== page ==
April 11, 2013 § 1 Comment
A favorite adage of the modern woodworker is, “You can never have enough clamps.” Sheet goods have helped facilitate the importance of clamps in the shop, as well as narrower stock that requires panels to be glued together from multiple boards. Handheld machinery has also created the need for clamps as countless jigs get clamped in all sorts of positions across the bench. The modern 18th century woodworker proudly makes do with a couple of hand screw clamps, a few holdfasts, and pile of drawbore pegs. But the rest us get busy cluttering our shops with all shapes and sizes of modern clamps. Pretty soon they are hanging on every wall, angled between the floor joists above, shoved in 5-gallon buckets, or propped up against a wall. About the 8th time we trip over them or bang our knee against a protruding handle, we may decide to explore some kind of clamp organization.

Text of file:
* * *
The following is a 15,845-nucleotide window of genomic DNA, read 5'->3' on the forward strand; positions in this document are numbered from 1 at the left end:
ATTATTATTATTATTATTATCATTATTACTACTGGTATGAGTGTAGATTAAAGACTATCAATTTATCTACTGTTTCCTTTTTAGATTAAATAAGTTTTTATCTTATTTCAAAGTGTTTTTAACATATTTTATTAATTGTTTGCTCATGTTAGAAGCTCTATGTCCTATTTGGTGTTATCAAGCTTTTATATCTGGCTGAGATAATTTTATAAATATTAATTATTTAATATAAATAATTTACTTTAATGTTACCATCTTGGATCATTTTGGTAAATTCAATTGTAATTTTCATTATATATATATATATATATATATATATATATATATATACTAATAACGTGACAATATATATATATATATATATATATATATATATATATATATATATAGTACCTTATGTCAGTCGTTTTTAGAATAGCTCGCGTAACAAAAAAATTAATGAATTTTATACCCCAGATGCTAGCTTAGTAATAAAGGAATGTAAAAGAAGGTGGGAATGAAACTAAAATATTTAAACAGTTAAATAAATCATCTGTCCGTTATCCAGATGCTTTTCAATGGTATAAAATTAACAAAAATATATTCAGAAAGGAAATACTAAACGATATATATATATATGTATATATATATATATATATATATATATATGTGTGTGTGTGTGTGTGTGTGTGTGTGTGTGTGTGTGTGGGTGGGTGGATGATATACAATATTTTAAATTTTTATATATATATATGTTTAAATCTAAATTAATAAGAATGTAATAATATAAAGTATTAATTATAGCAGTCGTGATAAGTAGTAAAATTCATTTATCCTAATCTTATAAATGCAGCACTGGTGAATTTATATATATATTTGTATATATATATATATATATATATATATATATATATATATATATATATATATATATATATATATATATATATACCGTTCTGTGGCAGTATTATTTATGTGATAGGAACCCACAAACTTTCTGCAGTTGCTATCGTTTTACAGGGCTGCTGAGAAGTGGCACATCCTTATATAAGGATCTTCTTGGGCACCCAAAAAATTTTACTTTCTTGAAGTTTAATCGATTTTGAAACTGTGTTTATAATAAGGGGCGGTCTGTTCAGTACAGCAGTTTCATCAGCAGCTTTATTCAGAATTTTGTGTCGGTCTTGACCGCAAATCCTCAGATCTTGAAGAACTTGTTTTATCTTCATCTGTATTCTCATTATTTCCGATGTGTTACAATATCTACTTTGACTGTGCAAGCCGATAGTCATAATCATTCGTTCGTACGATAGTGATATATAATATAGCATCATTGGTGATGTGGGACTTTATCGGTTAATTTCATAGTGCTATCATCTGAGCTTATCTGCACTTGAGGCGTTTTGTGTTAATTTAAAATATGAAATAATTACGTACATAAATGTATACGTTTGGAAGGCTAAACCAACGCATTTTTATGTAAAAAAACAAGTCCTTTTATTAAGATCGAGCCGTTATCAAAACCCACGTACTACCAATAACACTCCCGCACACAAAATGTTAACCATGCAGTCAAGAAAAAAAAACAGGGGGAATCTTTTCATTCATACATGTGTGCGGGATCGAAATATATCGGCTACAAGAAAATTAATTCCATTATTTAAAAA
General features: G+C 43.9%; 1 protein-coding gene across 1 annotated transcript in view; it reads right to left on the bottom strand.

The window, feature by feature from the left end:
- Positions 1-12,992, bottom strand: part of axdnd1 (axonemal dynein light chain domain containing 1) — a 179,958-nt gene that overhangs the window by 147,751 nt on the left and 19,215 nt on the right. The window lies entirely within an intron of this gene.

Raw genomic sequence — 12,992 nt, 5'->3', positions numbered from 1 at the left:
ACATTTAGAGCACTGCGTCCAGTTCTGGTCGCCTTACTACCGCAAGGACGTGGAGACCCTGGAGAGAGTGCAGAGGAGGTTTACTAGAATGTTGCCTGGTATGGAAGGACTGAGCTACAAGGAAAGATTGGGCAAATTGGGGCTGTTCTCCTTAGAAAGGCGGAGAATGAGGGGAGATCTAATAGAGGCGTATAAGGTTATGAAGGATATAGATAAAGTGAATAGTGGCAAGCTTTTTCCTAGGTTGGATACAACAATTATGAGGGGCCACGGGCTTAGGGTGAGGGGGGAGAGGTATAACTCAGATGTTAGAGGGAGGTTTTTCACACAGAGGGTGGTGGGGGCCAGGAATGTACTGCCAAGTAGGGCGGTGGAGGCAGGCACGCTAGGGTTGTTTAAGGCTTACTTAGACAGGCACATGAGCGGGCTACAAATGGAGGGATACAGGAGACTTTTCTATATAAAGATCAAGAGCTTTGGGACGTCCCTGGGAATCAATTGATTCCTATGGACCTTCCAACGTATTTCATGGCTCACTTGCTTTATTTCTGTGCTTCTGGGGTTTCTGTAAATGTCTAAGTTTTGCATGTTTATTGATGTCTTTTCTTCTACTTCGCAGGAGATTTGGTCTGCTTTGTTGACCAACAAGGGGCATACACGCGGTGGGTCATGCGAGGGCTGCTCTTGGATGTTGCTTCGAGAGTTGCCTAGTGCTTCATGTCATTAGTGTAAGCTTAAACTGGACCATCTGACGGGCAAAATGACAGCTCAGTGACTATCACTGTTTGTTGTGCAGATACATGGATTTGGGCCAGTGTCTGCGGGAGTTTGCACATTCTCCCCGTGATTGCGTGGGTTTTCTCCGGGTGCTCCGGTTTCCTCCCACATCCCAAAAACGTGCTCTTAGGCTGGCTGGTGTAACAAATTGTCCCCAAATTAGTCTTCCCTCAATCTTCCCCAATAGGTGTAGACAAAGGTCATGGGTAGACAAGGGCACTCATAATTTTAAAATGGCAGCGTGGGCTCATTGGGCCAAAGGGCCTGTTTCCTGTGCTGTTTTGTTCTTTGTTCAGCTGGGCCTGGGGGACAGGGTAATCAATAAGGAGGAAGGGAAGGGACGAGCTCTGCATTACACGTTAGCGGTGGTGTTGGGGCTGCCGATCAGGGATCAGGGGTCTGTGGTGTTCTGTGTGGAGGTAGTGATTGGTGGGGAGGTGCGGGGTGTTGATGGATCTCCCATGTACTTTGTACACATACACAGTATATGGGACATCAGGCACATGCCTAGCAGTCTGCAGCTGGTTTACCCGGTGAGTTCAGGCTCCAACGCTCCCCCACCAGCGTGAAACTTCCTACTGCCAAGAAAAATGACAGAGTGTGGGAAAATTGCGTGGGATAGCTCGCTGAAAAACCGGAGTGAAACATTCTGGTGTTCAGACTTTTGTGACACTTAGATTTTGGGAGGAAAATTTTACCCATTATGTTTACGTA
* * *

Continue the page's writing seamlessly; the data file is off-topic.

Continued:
Some time ago I built the work table from the New Yankee Workshop plans. This was the table that largely replaced the classic Ulmia bench in the show (not a huge fan of that change). Included in the work table plans was also a design for a clamp cart. (In fact, the week of April 15, 2013, you can see watch the work table and clamp cart episode for free on the New Yankee website). I had ideas to build that same cart, and cut up the AC plywood to the required sizes. Other priorities took hold, and the parts and pieces sat there for months on end. (And when I say “sat there”, I mean to say they got put in one place and then moved countless times as I reorganized things). As I acquired more clamps I decided it was time to build that thing, but I no longer saw the need to have a big rolling cart of clamps. Instead I simply chopped the design in half and built it as a lean-to against the central support beam in the basement. I boldly predicted that it would be enough clamp storage for my one-man shop…
…and four weeks later I built a second one.
In my next post I’ll discuss the different types of clamps I have, and what I like and don’t like about each style.